Moreover, the failure of the Board to date to grant the Alberys a variance is not a denial of fundamental fairness--and therefore of due process. The Alberys must be presumed to have acted with knowledge of the applicable zoning laws and restrictions and even with knowledge of the various height measurement methodologies which have been argued here. That the zoning laws may have been administered negligently or without an appropriately sensitive concern for plaintiffs' interests is not a violation of their Fourteenth Amendment rights if state remedies are adequate. See supra note 7. The Alberys have been subjected to an uncertain, and perhaps frustrating, administration of a typically local regulation. But they have not been deprived of a property interest (or even more clearly of a liberty interest) without due process of law.
The idea that constitutional rights are implicated in this quarrel over the zoning rules is not one to which we would like to become accustomed. It is conceivable that a federal lawsuit might arise out of a zoning dispute, see, e.g., Sixth Camden Corp. v. Township of Evesham, 420 F. Supp. 709 (D.N.J. 1976), but none can be based upon the allegations before us here. Although one can never be certain, we anticipate, based on today's opinion, that the controversy at issue will find its resolution within the city limits of Rock Island through the efforts of Rock Island citizens and officials under Rock Island and Illinois law. That is as it should be.10
The Honorable Floyd R. Gibson, Senior Circuit Judge of the United States Court of Appeals for the Eighth Circuit, is sitting by designation
Section 8.5a of the Rock Island Zoning Ordinance provides in pertinent part as follows:
Accessory buildings [such as garages] shall not exceed fifteen (15) feet in height.
This statement of facts is compiled from the complaint, the motion to dismiss and affidavits and other documents filed by the parties
Section 3.21 of the Rock Island Zoning Ordinance contains the following definition of height:
HEIGHT. In the case of a wall, or part of a building, the vertical distance from the average established curb grade in front of the lot or from the average finished grade at the building line, if higher, to the ... the middle height of the highest gable or dormer in a pitched or hipped roof.... (emphasis supplied).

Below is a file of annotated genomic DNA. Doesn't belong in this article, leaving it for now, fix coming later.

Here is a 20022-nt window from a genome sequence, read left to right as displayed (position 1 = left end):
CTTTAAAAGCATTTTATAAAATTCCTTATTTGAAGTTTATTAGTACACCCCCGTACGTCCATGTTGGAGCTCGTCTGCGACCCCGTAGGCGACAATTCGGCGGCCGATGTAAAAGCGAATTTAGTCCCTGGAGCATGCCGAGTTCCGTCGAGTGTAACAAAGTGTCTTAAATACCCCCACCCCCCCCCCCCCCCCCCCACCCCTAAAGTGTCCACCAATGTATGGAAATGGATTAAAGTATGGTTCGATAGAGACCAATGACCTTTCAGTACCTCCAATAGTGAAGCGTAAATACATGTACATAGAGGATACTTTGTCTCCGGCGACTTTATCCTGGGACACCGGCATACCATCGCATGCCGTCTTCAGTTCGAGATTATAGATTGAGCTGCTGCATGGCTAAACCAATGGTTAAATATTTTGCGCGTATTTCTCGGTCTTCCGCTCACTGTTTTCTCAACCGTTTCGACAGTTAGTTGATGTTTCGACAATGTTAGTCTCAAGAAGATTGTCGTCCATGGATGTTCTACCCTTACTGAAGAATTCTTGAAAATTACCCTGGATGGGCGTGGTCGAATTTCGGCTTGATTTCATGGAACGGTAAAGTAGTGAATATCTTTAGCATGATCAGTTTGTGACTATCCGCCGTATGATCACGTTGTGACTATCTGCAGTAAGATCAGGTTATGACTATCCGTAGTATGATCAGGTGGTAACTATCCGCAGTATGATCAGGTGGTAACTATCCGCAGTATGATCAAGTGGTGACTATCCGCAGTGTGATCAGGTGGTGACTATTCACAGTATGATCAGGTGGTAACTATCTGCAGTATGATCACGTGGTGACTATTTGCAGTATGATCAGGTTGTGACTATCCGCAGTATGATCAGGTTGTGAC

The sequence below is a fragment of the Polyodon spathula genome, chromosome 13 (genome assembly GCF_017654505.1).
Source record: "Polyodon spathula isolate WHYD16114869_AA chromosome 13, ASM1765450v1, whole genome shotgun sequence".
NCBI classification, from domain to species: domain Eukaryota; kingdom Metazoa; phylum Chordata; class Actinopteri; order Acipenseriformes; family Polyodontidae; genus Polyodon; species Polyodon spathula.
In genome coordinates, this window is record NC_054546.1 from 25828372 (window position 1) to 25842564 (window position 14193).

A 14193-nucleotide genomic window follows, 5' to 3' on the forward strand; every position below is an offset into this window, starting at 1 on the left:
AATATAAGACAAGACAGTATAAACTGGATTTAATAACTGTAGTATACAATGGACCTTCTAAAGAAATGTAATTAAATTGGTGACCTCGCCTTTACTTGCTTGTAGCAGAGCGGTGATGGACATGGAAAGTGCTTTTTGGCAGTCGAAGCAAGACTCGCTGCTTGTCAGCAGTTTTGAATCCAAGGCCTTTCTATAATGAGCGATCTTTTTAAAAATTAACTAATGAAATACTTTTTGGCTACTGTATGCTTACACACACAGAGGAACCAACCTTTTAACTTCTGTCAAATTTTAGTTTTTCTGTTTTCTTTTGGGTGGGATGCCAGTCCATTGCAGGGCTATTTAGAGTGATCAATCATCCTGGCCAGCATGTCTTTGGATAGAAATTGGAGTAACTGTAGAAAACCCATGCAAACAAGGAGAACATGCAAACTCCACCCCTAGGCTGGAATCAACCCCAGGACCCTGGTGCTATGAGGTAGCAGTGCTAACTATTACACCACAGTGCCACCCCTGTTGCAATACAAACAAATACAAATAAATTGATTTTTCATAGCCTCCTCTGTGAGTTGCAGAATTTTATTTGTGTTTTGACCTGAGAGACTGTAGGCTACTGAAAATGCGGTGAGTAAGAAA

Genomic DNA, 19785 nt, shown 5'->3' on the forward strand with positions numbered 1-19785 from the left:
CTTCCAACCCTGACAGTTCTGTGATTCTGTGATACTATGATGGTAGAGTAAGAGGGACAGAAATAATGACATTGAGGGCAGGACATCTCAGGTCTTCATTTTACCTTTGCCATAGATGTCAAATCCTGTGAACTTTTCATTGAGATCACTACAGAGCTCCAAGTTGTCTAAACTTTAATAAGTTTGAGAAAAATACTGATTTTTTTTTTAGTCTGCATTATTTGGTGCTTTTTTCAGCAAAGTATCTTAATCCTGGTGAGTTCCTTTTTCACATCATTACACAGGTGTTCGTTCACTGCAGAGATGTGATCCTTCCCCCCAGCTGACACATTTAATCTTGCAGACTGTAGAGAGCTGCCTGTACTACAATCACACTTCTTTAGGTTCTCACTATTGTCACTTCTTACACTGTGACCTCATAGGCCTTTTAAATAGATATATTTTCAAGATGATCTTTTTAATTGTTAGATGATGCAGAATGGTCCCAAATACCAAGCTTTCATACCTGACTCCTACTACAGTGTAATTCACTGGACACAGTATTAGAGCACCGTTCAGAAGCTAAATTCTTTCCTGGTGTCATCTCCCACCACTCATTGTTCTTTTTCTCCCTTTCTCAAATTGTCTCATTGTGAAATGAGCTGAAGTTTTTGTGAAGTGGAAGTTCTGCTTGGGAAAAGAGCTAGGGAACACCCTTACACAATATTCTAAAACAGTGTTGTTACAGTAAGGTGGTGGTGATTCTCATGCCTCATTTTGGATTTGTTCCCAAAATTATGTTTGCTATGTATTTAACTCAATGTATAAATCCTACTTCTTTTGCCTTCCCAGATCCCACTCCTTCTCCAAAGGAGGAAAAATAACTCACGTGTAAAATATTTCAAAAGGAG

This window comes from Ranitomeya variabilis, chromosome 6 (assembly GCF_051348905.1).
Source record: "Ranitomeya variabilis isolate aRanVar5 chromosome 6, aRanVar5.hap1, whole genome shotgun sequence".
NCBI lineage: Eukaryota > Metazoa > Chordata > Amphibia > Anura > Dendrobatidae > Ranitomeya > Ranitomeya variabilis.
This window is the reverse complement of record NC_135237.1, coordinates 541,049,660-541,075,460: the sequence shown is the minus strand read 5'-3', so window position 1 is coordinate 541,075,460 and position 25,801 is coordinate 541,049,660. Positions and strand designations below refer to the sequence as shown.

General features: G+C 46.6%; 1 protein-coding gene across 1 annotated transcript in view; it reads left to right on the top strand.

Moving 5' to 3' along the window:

Appellants' Brief at App. 4-5.
Plaintiffs assert that Sec. 3.21 is tailor-made for Rock Island conditions (and therefore should take precedence over more generalized methods of measurement). The reason Sec. 3.21 is preferable is that Rock Island has many lots backing up on ravines and therefore sloping downward to the rear. Therefore, if, in accordance with Sec. 3.21, the height of buildings is measured from the front curb grade to the middle height of the highest gable, uniformity of appearance from the front is achieved when the land on which buildings stand is sloping downward away from the street. See Statement of Points and Authorities in Support of Plaintiffs' Resistance to Defendants' Motion to Dismiss, Strike and for Summary Judgment at 7-8.
Plaintiffs assert that they are precluded by Sec. 6.4 of the Zoning Ordinance from reapplying to the Zoning Board until one year after their second variance proceeding. See Statement of Points and Authorities in Support of Plaintiffs' Resistance to Defendants' Motion to Dismiss, Strike and for Summary Judgment at 9. Section 6.4, as adopted in 1980, precludes the acceptance for public hearing of third zoning requests by the City Council that are not "substantially or materially different" from earlier ones. The City Planning Administrator is to decide if the "substantially or materially different" criteria are met, although the City Council may override him. Exhibit 1 to id
Section 409 of the Uniform Building Code reads in pertinent part as follows:
HEIGHT OF BUILDING is the vertical distance above a reference datum measured to the highest point of the coping of a flat roof or to the deck line of a mansard roof or to the average height of the highest gable of a pitched or hipped roof. The reference datum shall be selected by either of the following, whichever yields a greater height of building:
The elevation of the highest adjoining sidewalk or ground surface within a 5-foot horizontal distance of the exterior wall of the building when such sidewalk or ground surface is not more than 10 feet above lowest grade
An elevation 10 feet higher than the lowest grade when the sidewalk or ground surface described in Item 1 above is more than 10 feet above lowest grade